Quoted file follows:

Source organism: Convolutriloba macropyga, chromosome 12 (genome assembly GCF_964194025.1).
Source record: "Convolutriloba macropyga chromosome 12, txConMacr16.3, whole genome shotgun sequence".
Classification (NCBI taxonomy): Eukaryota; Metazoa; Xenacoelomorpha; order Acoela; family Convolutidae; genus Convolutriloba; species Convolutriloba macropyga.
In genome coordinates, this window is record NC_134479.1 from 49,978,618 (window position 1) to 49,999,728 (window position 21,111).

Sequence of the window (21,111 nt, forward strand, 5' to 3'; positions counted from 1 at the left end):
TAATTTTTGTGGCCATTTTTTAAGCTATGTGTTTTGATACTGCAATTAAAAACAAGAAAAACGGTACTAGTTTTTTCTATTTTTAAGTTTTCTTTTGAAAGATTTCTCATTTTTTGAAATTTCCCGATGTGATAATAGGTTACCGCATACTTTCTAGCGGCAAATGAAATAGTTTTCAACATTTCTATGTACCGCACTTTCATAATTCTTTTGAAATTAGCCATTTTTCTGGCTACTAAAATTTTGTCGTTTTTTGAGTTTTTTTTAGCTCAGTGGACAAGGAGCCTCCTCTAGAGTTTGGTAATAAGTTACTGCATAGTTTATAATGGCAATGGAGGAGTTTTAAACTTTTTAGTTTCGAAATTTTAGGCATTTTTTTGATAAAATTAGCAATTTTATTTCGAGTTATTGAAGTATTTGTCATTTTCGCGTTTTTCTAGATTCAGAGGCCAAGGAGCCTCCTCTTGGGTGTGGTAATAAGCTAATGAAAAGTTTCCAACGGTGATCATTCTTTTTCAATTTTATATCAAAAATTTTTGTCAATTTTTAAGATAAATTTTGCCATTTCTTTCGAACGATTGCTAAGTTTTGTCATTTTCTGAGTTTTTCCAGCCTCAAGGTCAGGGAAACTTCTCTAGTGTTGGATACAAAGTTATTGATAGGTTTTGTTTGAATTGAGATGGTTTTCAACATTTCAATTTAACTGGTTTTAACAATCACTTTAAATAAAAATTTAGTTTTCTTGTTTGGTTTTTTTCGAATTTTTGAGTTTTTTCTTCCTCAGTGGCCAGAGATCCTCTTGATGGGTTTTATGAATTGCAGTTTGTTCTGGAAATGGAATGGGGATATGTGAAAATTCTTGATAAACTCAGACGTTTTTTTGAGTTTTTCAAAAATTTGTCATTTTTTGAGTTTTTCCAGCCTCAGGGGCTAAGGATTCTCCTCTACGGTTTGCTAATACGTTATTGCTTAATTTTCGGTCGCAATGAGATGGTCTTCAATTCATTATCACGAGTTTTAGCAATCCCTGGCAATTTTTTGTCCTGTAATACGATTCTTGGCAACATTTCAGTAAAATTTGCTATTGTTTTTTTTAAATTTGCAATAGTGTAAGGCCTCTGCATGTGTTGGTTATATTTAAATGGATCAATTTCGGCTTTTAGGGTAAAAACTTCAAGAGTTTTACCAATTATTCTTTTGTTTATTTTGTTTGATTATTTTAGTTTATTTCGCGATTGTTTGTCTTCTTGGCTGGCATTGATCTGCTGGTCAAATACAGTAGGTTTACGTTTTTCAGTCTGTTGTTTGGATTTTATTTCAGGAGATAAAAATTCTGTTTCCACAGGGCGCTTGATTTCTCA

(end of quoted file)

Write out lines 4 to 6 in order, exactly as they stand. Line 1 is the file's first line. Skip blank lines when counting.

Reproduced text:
In genome coordinates, this window is record NC_134479.1 from 49,978,618 (window position 1) to 49,999,728 (window position 21,111).

Sequence of the window (21,111 nt, forward strand, 5' to 3'; positions counted from 1 at the left end):
TAATTTTTGTGGCCATTTTTTAAGCTATGTGTTTTGATACTGCAATTAAAAACAAGAAAAACGGTACTAGTTTTTTCTATTTTTAAGTTTTCTTTTGAAAGATTTCTCATTTTTTGAAATTTCCCGATGTGATAATAGGTTACCGCATACTTTCTAGCGGCAAATGAAATAGTTTTCAACATTTCTATGTACCGCACTTTCATAATTCTTTTGAAATTAGCCATTTTTCTGGCTACTAAAATTTTGTCGTTTTTTGAGTTTTTTTTAGCTCAGTGGACAAGGAGCCTCCTCTAGAGTTTGGTAATAAGTTACTGCATAGTTTATAATGGCAATGGAGGAGTTTTAAACTTTTTAGTTTCGAAATTTTAGGCATTTTTTTGATAAAATTAGCAATTTTATTTCGAGTTATTGAAGTATTTGTCATTTTCGCGTTTTTCTAGATTCAGAGGCCAAGGAGCCTCCTCTTGGGTGTGGTAATAAGCTAATGAAAAGTTTCCAACGGTGATCATTCTTTTTCAATTTTATATCAAAAATTTTTGTCAATTTTTAAGATAAATTTTGCCATTTCTTTCGAACGATTGCTAAGTTTTGTCATTTTCTGAGTTTTTCCAGCCTCAAGGTCAGGGAAACTTCTCTAGTGTTGGATACAAAGTTATTGATAGGTTTTGTTTGAATTGAGATGGTTTTCAACATTTCAATTTAACTGGTTTTAACAATCACTTTAAATAAAAATTTAGTTTTCTTGTTTGGTTTTTTTCGAATTTTTGAGTTTTTTCTTCCTCAGTGGCCAGAGATCCTCTTGATGGGTTTTATGAATTGCAGTTTGTTCTGGAAATGGAATGGGGATATGTGAAAATTCTTGATAAACTCAGACGTTTTTTTGAGTTTTTCAAAAATTTGTCATTTTTTGAGTTTTTCCAGCCTCAGGGGCTAAGGATTCTCCTCTACGGTTTGCTAATACGTTATTGCTTAATTTTCGGTCGCAATGAGATGGTCTTCAATTCATTATCACGAGTTTTAGCAATCCCTGGCAATTTTTTGTCCTGTAATACGATTCTTGGCAACATTTCAGTAAAATTTGCTATTGTTTTTTTTAAATTTGCAATAGTGTAAGGCCTCTGCATGTGTTGGTTATATTTAAATGGATCAATTTCGGCTTTTAGGGTAAAAACTTCAAGAGTTTTACCAATTATTCTTTTGTTTATTTTGTTTGATTATTTTAGTTTATTTCGCGATTGTTTGTCTTCTTGGCTGGCATTGATCTGCTGGTCAAATACAGTAGGTTTACGTTTTTCAGTCTGTTGTTTGGATTTTATTTCAGGAGATAAAAATTCTGTTTCCACAGGGCGCTTGATTTCTCA